Date of Award
Doctor of Philosophy (PhD)
Dr. Bradley N. White
Typha species form a large portion of the biomass in North American marshes. Hybridization between the introduced species T. angustifolia and the native species T. latifolia has resulted in the formation of T. glauca . Studies examining the hybrid nature of T. glauca have reached different conclusions: T. glauca has been described as a separate hybrid species, a hybrid swarm, and an F1 hybrid. To discern between these hypotheses, 17 T. angustifolia -specific and 13 T. latifolia -specific markers were identified using Random Amplified Polymorphic DNA (RAPD). Specimens collected from Manitoba, Ontario, New York, Quebec and Massachusetts were examined. Each of the specimens identified as a hybrid contained all of the species-specific markers indicating an F1 hybrid status. T. angustifolia 's role as the maternal parent was supported with a species-specific chloroplast marker. Reports in the literature suggest that T. glauca may be more prevalent than the parental species at disturbed sites. To verify these reports, the species composition of a highly degraded Great Lakes marsh was examined. Since morphological variation limits accurate identification, specimens were identified using RAPD markers. Approximately 63% of the specimens were identified as T. glauca ; the hybrid dominated 4 of the 7 sites examined. Thus, changes in species composition need to be considered prior to forming revegetation plans. Since molecular analysis may not always be feasible, morphological characters were examined for genetically-identified specimens. Discriminant analysis of leaf width, spike length, spike interval and stigma width provided quantitative identification of the three taxa, although identification was more accurate for T. latifolia (95%) and T. angustifolia (93%) than for T. glauca (83%). These characters can be used to examine the ecological role of T. glauca ; however, molecular markers are still necessary for the identification of seedlings, rootstocks, and plants without flowering spikes, as well as for the classification of hybrids.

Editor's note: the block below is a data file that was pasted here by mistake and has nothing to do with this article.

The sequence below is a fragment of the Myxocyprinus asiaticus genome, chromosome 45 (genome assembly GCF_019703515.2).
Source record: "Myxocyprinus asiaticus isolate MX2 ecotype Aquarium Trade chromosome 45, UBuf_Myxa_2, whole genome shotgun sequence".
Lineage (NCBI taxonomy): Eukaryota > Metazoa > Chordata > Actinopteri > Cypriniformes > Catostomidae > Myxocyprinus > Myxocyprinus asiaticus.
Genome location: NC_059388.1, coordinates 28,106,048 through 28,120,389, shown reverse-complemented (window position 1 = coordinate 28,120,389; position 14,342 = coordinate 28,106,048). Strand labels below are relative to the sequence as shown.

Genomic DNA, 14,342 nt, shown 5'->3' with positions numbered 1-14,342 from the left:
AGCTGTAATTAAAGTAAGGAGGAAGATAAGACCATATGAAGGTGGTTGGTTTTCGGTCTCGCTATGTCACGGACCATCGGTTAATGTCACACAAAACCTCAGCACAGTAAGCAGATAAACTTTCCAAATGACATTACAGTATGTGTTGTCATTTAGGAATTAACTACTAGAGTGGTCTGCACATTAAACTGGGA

Kuehn, Monica Marcinko, "Assessment of hybridization between Typha spp. in North America" (1998). Open Access Dissertations and Theses. Paper 1965.